Commit 57e04eed authored by Ingo Molnar's avatar Ingo Molnar
Browse files

Merge tag 'perf-urgent-for-mingo-5.5-20191216' of...

Merge tag 'perf-urgent-for-mingo-5.5-20191216' of git://git.kernel.org/pub/scm/linux/kernel/git/acme/linux

 into perf/urgent

Pull perf/urgent fixes:

perf top:

 Arnaldo Carvalho de Melo:

 - Do not bail out when perf_env__read_cpuid() returns ENOSYS, which
   has been reported happening on aarch64.

perf metricgroup:

  Kajol Jain:

  - Fix printing event names of metric group with multiple events

vendor events:

x86:

  Ravi Bangoria:

  - Fix Kernel_Utilization metric.

s390:

  Ed Maste:

  - Fix counter long description for DTLB1_GPAGE_WRITES and L1D_RO_EXCL_WRITES.

perf header:

  Michael Petlan:

  - Fix false warning when there are no duplicate cache entries

libtraceevent:

  Sudip Mukherjee:

  - Allow custom libdir path

API headers:

  Arnaldo Carvalho de Melo:

  - Sync linux/kvm.h with the kernel sources.

Signed-off-by: default avatarArnaldo Carvalho de Melo <acme@redhat.com>
Signed-off-by: default avatarIngo Molnar <mingo@kernel.org>
parents 0f60a0bc 58b3baff
*.c diff=cpp
*.h diff=cpp
*.dtsi diff=dts
*.dts diff=dts
......@@ -32,7 +32,6 @@
*.lzo
*.mod
*.mod.c
*.ns_deps
*.o
*.o.*
*.patch
......@@ -61,6 +60,7 @@ modules.order
/System.map
/Module.markers
/modules.builtin.modinfo
/modules.nsdeps
#
# RPM spec file (make rpm-pkg)
......
......@@ -105,6 +105,9 @@ James E Wilson <wilson@specifix.com>
James Hogan <jhogan@kernel.org> <james.hogan@imgtec.com>
James Hogan <jhogan@kernel.org> <james@albanarts.com>
James Ketrenos <jketreno@io.(none)>
Jan Glauber <jan.glauber@gmail.com> <jang@de.ibm.com>
Jan Glauber <jan.glauber@gmail.com> <jang@linux.vnet.ibm.com>
Jan Glauber <jan.glauber@gmail.com> <jglauber@cavium.com>
Jason Gunthorpe <jgg@ziepe.ca> <jgg@mellanox.com>
Jason Gunthorpe <jgg@ziepe.ca> <jgunthorpe@obsidianresearch.com>
Javi Merino <javi.merino@kernel.org> <javi.merino@arm.com>
......@@ -156,6 +159,7 @@ Mark Brown <broonie@sirena.org.uk>
Mark Yao <markyao0591@gmail.com> <mark.yao@rock-chips.com>
Martin Kepplinger <martink@posteo.de> <martin.kepplinger@theobroma-systems.com>
Martin Kepplinger <martink@posteo.de> <martin.kepplinger@ginzinger.com>
Martin Kepplinger <martink@posteo.de> <martin.kepplinger@puri.sm>
Mathieu Othacehe <m.othacehe@gmail.com>
Matthew Wilcox <willy@infradead.org> <matthew.r.wilcox@intel.com>
Matthew Wilcox <willy@infradead.org> <matthew@wil.cx>
......
......@@ -1875,8 +1875,9 @@ S: The Netherlands
N: Martin Kepplinger
E: martink@posteo.de
E: martin.kepplinger@ginzinger.com
E: martin.kepplinger@puri.sm
W: http://www.martinkepplinger.com
P: 4096R/5AB387D3 F208 2B88 0F9E 4239 3468 6E3F 5003 98DF 5AB3 87D3
D: mma8452 accelerators iio driver
D: pegasus_notetaker input driver
D: Kernel fixes and cleanups
......
......@@ -6,10 +6,19 @@ Description: Configures which IO port the host side of the UART
Users: OpenBMC. Proposed changes should be mailed to
openbmc@lists.ozlabs.org
What: /sys/bus/platform/drivers/aspeed-vuart*/sirq
What: /sys/bus/platform/drivers/aspeed-vuart/*/sirq
Date: April 2017
Contact: Jeremy Kerr <jk@ozlabs.org>
Description: Configures which interrupt number the host side of
the UART will appear on the host <-> BMC LPC bus.
Users: OpenBMC. Proposed changes should be mailed to
openbmc@lists.ozlabs.org
What: /sys/bus/platform/drivers/aspeed-vuart/*/sirq_polarity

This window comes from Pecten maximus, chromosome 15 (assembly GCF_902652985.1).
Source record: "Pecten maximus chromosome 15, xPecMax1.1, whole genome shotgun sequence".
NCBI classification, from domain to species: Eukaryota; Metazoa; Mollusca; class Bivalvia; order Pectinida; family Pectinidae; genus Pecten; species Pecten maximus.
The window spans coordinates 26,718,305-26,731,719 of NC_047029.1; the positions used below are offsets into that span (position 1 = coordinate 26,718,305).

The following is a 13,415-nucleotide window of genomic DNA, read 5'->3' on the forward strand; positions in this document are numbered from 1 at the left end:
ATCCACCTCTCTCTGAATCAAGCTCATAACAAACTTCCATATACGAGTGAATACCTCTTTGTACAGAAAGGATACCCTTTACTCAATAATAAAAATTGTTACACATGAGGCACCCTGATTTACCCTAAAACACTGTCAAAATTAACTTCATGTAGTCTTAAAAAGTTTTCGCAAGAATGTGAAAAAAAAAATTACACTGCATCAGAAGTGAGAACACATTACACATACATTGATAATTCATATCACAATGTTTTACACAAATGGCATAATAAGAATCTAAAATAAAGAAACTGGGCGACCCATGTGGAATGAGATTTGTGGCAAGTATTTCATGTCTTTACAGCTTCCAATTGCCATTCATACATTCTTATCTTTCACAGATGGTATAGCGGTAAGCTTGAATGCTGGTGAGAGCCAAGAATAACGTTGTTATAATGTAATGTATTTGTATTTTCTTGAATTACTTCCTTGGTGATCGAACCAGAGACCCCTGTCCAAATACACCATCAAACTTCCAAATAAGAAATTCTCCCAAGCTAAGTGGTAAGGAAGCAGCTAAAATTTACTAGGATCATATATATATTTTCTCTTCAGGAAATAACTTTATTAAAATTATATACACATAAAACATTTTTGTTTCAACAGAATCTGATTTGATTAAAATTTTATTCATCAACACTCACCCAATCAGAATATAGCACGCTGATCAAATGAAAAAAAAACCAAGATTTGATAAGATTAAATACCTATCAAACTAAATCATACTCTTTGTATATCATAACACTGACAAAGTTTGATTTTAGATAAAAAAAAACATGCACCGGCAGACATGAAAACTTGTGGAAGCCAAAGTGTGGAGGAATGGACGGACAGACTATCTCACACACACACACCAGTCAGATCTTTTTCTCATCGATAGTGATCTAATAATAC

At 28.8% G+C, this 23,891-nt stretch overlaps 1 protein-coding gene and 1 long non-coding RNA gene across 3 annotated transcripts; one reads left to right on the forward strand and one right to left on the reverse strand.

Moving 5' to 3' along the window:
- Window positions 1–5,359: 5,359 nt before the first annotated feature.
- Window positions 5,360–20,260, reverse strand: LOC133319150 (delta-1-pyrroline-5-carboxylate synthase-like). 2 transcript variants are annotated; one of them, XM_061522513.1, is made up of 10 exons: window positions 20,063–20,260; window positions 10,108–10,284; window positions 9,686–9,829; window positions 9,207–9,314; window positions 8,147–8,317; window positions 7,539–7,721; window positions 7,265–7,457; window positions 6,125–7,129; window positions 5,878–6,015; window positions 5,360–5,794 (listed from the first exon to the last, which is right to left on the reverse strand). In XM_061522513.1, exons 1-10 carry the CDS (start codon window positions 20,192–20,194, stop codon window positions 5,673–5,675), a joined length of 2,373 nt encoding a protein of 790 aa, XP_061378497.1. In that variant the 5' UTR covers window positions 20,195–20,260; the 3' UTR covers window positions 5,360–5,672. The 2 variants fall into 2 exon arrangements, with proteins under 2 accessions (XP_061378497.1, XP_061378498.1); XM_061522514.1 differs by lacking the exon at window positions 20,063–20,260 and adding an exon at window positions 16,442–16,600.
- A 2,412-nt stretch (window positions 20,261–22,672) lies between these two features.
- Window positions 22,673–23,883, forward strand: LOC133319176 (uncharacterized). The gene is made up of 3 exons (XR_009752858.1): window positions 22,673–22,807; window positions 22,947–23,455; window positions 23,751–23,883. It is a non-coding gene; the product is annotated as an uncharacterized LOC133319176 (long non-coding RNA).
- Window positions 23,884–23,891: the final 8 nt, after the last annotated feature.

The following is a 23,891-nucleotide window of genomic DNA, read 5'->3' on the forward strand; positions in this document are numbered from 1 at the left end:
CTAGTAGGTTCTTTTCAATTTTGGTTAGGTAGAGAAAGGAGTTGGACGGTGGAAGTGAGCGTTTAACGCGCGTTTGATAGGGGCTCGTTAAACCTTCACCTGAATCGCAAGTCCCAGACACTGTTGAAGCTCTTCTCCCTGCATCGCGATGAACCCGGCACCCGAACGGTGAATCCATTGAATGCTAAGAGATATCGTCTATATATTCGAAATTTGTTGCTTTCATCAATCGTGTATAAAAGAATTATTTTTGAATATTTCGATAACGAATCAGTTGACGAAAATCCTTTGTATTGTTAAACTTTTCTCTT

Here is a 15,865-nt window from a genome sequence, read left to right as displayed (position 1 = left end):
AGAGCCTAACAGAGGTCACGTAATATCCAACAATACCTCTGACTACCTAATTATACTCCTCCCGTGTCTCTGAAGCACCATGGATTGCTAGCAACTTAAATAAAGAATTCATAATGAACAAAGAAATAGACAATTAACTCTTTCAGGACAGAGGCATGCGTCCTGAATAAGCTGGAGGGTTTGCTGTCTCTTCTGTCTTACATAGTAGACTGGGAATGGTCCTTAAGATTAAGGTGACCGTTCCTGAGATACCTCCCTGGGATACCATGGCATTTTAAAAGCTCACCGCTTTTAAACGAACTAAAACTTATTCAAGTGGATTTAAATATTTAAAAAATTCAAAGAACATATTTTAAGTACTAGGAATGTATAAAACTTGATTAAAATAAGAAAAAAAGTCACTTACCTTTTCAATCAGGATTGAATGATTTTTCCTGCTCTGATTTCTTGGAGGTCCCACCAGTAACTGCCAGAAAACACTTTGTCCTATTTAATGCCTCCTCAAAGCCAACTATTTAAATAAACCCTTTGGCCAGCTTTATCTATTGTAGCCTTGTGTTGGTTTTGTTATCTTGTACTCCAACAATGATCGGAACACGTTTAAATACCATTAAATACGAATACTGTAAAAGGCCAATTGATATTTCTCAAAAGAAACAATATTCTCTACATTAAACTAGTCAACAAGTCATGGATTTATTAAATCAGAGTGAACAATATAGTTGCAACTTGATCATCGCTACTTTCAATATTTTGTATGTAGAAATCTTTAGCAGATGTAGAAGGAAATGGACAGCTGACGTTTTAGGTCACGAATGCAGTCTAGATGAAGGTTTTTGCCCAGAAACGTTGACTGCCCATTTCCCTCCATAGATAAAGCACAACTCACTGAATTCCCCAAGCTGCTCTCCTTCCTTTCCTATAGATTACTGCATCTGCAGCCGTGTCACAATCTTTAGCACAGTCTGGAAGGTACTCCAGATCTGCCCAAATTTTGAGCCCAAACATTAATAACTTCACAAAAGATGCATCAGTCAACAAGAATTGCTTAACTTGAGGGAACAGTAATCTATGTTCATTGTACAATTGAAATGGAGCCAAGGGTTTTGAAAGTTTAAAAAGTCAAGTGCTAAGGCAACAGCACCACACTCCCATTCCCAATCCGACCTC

Date: July 2019
Contact: Oskar Senft <osk@google.com>
Description: Configures the polarity of the serial interrupt to the
host via the BMC LPC bus.
Set to 0 for active-low or 1 for active-high.
Users: OpenBMC. Proposed changes should be mailed to
openbmc@lists.ozlabs.org
......@@ -347,3 +347,16 @@ Description:
If the device has any Peer-to-Peer memory registered, this
file contains a '1' if the memory has been published for
use outside the driver that owns the device.
What: /sys/bus/pci/devices/.../link/clkpm
/sys/bus/pci/devices/.../link/l0s_aspm
/sys/bus/pci/devices/.../link/l1_aspm
/sys/bus/pci/devices/.../link/l1_1_aspm
/sys/bus/pci/devices/.../link/l1_2_aspm
/sys/bus/pci/devices/.../link/l1_1_pcipm
/sys/bus/pci/devices/.../link/l1_2_pcipm
Date: October 2019
Contact: Heiner Kallweit <hkallweit1@gmail.com>
Description: If ASPM is supported for an endpoint, these files can be
used to disable or enable the individual power management
states. Write y/1/on to enable, n/0/off to disable.
......@@ -31,6 +31,23 @@ Description:
Output will a version string be similar to the example below:
08B6
What: /sys/bus/platform/devices/GOOG000C\:00/usb_charge
Date: October 2019
KernelVersion: 5.5
Description:
Control the USB PowerShare Policy. USB PowerShare is a policy
which affects charging via the special USB PowerShare port
(marked with a small lightning bolt or battery icon) when in
low power states:
- In S0, the port will always provide power.
- In S0ix, if usb_charge is enabled, then power will be
supplied to the port when on AC or if battery is > 50%.
Else no power is supplied.
- In S5, if usb_charge is enabled, then power will be supplied
to the port when on AC. Else no power is supplied.
Input should be either "0" or "1".
What: /sys/bus/platform/devices/GOOG000C\:00/version
Date: May 2019
KernelVersion: 5.3
......
......@@ -13,7 +13,7 @@ endif
SPHINXBUILD = sphinx-build
SPHINXOPTS =
SPHINXDIRS = .
_SPHINXDIRS = $(patsubst $(srctree)/Documentation/%/conf.py,%,$(wildcard $(srctree)/Documentation/*/conf.py))
_SPHINXDIRS = $(patsubst $(srctree)/Documentation/%/index.rst,%,$(wildcard $(srctree)/Documentation/*/index.rst))
SPHINX_CONF = conf.py
PAPER =
BUILDDIR = $(obj)/output
......@@ -33,8 +33,6 @@ ifeq ($(HAVE_SPHINX),0)
else # HAVE_SPHINX
export SPHINXOPTS = $(shell perl -e 'open IN,"sphinx-build --version 2>&1 |"; while (<IN>) { if (m/([\d\.]+)/) { print "-jauto" if ($$1 >= "1.7") } ;} close IN')
# User-friendly check for pdflatex and latexmk